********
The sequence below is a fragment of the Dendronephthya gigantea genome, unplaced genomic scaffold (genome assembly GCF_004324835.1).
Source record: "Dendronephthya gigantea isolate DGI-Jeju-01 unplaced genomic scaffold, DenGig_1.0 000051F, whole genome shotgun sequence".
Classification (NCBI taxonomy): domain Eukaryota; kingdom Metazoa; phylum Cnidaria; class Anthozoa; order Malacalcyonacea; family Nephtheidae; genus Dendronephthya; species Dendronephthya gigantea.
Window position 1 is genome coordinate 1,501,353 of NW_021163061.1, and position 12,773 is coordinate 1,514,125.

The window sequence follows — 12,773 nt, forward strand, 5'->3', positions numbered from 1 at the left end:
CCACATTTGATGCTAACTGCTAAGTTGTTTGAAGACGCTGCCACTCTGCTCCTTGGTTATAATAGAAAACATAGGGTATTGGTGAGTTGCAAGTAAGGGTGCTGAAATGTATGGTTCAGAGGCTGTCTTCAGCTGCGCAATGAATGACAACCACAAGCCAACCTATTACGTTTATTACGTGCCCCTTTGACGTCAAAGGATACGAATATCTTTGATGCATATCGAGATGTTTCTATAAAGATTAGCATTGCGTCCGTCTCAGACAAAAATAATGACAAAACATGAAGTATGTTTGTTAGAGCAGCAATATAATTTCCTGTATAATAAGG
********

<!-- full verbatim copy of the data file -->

The sequence below is a fragment of the Dendronephthya gigantea genome, unplaced genomic scaffold (genome assembly GCF_004324835.1).
Source record: "Dendronephthya gigantea isolate DGI-Jeju-01 unplaced genomic scaffold, DenGig_1.0 000051F, whole genome shotgun sequence".
Classification (NCBI taxonomy): domain Eukaryota; kingdom Metazoa; phylum Cnidaria; class Anthozoa; order Malacalcyonacea; family Nephtheidae; genus Dendronephthya; species Dendronephthya gigantea.
Window position 1 is genome coordinate 1,501,353 of NW_021163061.1, and position 12,773 is coordinate 1,514,125.

The window sequence follows — 12,773 nt, forward strand, 5'->3', positions numbered from 1 at the left end:
CCACATTTGATGCTAACTGCTAAGTTGTTTGAAGACGCTGCCACTCTGCTCCTTGGTTATAATAGAAAACATAGGGTATTGGTGAGTTGCAAGTAAGGGTGCTGAAATGTATGGTTCAGAGGCTGTCTTCAGCTGCGCAATGAATGACAACCACAAGCCAACCTATTACGTTTATTACGTGCCCCTTTGACGTCAAAGGATACGAATATCTTTGATGCATATCGAGATGTTTCTATAAAGATTAGCATTGCGTCCGTCTCAGACAAAAATAATGACAAAACATGAAGTATGTTTGTTAGAGCAGCAATATAATTTCCTGTATAATAAGG